By Greg Rosenthal
Every day, USDA’s Plant Protection and Quarantine (PPQ) program and its partners intercept beetles, flies, moths, snails, slugs, and other creatures at U.S. ports of entry. Most are harmless, but others could devastate our crops and ecosystems. PPQ must quickly and accurately figure out which is which to keep international cargo—and economic activity—moving as efficiently and safely as possible. PPQ’s Identification Technology Program (ITP) has developed an array of high-tech pest identification tools to do just that.
“Our digital identification tools are some of the go-to resources for PPQ pest identifiers at Plant Inspection Stations and for U.S. Customs and Border Protection Agriculture Specialists at our ports,” said Terrence Walters, ITP Biological Scientist. “With these tools, they can quickly identify certain types of pests and determine the appropriate safeguarding action to take.”
Over the last 10 years, Walters’ team of three, with the help of scores of experts, created three forms of digital pest identification products that are freely available to the public:
ID Tools includes more than 40 websites covering insects, mites, mollusks, plants, seeds, and dried botanicals (think potpourri, except it could contain imported destructive weed seeds). Nearly 18,000 users visit these websites each month. The sites use identification key software called “Lucid” that lets users select a specimen’s distinguishing characteristics—color, shape, size—with the aid of illustrations and photographs. Users don’t always need to know the scientific terms. Each characteristic they choose can eliminate up to hundreds of possibilities and lets users quickly narrow the search to the exact species. These websites also include identification fact sheets, glossaries, and image galleries.
Mobile Apps make the identification keys and fact sheets from 12 of the ID Tools available to you anywhere and anytime on your iOS or Android device. Once installed, they can be used offline. You can download them from iTunes for iPad or iPhone or Google Play for Android devices.
Screening Aids present valuable, visually rich identification information and directions in a PDF document. They are specifically designed for pest surveyors to use when they screen insect traps looking for pests targeted by PPQ’s Cooperative Agricultural Pest Survey program. ITP created 24 screening aids ready for downloading. In 2017, the program will release 12 more.
“A major reason we created these resources is that so many experienced researchers, Extension specialists, pest identifiers, and other professionals were retiring,” Walters said. “We saw a crucial need to capture their identification expertise in digital format and provide it to the next generation before it was too late. Our products also empower non-experts—including students, educators, and the general public—with access to expert information. Home gardeners have never had such powerful tools at their disposal.”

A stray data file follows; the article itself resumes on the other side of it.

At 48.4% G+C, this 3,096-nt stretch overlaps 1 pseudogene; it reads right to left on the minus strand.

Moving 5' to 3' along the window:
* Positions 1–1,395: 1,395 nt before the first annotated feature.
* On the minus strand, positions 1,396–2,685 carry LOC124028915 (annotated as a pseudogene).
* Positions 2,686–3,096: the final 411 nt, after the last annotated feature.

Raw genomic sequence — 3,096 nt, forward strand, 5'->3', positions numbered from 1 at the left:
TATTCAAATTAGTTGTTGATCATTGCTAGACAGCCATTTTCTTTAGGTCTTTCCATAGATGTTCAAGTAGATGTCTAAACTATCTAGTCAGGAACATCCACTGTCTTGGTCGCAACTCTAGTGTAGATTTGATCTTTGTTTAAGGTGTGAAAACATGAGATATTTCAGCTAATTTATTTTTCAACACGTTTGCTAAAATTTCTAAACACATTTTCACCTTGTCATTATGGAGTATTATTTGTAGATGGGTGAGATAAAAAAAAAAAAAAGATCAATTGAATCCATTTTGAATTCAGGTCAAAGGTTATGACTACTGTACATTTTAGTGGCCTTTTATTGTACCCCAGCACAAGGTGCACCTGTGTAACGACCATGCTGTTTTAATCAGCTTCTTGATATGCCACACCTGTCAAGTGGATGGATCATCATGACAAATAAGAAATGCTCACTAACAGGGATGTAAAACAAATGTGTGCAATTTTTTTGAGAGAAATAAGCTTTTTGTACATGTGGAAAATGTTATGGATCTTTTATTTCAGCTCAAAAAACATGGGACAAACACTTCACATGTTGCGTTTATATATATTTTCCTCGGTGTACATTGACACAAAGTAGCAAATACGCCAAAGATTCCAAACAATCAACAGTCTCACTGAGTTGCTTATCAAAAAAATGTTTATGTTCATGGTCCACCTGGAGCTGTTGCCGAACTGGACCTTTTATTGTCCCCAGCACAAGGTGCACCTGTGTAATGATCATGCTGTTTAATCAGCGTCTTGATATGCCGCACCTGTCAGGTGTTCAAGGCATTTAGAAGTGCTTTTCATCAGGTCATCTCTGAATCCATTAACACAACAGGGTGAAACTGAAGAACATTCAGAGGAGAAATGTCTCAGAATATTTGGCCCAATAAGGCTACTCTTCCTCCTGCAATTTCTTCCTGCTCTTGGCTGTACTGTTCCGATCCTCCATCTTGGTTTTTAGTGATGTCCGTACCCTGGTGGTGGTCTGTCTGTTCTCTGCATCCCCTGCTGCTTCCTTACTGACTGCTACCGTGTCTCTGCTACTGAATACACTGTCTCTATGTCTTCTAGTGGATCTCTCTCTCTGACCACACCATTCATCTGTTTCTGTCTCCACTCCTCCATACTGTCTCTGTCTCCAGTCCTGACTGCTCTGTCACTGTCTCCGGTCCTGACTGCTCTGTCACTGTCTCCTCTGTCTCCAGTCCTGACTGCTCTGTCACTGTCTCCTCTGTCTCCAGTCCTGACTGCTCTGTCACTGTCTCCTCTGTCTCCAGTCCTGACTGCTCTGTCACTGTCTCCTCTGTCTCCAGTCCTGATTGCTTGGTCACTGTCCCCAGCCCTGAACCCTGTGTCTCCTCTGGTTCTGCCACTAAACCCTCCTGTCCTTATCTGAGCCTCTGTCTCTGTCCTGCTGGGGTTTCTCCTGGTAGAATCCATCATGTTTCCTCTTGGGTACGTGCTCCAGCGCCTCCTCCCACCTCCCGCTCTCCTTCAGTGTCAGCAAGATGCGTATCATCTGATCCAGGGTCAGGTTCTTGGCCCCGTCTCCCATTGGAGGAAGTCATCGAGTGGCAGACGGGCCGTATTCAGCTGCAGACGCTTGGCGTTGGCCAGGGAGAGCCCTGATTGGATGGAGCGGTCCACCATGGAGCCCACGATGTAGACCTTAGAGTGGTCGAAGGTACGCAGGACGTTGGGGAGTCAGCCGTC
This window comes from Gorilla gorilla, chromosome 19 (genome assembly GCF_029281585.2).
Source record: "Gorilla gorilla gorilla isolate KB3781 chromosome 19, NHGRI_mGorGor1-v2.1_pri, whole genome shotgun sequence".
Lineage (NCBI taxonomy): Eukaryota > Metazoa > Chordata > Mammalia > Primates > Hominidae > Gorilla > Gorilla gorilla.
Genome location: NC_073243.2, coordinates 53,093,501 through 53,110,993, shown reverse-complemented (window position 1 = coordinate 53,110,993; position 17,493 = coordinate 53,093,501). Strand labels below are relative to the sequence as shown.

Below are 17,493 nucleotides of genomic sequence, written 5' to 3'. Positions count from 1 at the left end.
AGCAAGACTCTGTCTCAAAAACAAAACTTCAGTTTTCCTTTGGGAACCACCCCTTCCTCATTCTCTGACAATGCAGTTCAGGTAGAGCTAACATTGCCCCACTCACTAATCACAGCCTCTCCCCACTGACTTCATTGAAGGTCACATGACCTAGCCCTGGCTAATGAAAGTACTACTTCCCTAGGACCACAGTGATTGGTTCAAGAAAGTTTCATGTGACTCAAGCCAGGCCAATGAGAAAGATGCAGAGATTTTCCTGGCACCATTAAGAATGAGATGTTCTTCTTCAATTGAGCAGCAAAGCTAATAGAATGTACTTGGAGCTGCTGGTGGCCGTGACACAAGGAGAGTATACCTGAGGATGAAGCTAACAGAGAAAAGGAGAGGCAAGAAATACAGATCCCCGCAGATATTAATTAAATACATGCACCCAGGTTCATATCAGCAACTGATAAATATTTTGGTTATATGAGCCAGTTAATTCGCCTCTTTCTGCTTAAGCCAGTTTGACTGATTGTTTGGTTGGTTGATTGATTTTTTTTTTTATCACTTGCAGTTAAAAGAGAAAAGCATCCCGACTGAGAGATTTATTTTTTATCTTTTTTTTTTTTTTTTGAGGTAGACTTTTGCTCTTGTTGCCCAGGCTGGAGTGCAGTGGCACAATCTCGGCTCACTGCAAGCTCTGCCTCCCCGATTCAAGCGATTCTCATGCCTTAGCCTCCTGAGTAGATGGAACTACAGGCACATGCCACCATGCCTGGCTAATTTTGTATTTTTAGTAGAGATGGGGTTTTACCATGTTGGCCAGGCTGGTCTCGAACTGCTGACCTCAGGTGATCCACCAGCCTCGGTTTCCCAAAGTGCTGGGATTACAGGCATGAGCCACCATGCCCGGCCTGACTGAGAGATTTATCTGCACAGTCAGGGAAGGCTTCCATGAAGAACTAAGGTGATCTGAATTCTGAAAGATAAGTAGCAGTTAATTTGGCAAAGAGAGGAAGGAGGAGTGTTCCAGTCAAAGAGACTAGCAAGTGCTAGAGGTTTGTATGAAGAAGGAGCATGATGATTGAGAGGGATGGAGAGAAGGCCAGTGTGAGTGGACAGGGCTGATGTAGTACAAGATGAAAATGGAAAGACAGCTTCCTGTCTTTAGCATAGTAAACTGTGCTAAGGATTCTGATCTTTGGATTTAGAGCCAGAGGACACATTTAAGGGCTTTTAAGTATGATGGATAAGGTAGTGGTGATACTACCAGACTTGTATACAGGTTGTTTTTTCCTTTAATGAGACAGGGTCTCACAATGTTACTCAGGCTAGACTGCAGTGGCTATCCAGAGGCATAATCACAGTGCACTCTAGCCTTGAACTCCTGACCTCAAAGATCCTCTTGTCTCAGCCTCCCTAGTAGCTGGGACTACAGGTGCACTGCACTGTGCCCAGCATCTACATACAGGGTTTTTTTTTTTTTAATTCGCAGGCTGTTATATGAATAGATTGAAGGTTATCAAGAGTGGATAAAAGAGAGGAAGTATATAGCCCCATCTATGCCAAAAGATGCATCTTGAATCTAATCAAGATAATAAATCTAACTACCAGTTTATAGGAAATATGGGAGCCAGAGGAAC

The international plant protection community has shown keen interest in this technology. Walters presented his team’s work to more than 120 country delegations at the 11th annual meeting of the International Plant Protection Convention’s (IPPC) Commission on Phytosanitary Measures in Rome, Italy. During a hands-on demonstration, participants downloaded the Grasshoppers of the Western U.S. mobile app and completed an identification challenge in real time. The IPPC Secretariat, impressed by the quality, quantity, and accessibility of PPQ’s digital screening tools, has asked ITP to help other countries develop similar tools.
Closer to home, PPQ grasshopper surveyors in Western States use the web-based version of the grasshopper app. They bring field specimens back to their offices in the spring and summer to identify the species and developmental stage. This information helps PPQ determine the right pesticides to use or recommend to protect rangeland forage from large, damaging grasshopper and Mormon cricket outbreaks. About 250 native species of these insects inhabit Western rangelands, but only around two dozen can cause significant damage.
Nationwide, ITP’s work taps the expertise and resources of the greater plant protection community. For example, in 2015 the program partnered with the University of Georgia’s Center for Invasive Species and Ecosystem Health—also known as “Bugwood—to significantly update four of Bugwood’s image sites, making them more user-friendly. Over 30,000 ITP images are available to the public at Bugwood’s ITP Node. ITP and Bugwood share the goal of making invasive species information readily available to the public, allowing anyone to identify a serious threat before it spreads too far.
Even more recently, ITP has been collaborating with a number of university museums to solve one of its biggest challenges: obtaining images of pests not available in any existing image collection. The museums provide specimens that the team photographs in ITP’s high-tech Imaging Studio. These new images will supplement the images in Bugwood's ITP Node and the more than 100,000 images in imageID, ITP’s restricted-access online imageID database. Port identifiers use imageID's searchable photos of plant pests and commodities to identify intercepted pests. The team is currently expanding its beetle image collection (over 2,800 images and counting), using borrowed specimens from museums at Texas A&M University, Purdue University, Ohio State University, Cornell University, University of Nebraska, Colorado State University, and more.
This year, the ITP staff is developing two new screening tools focusing on invasive bees and metallic wood-boring beetles in the United States. “Each year we build new products, and we continually update and revise our tools,” said Walters. “Safeguarding work is non-stop and worldwide. ITP’s many tools make that work even more effective.”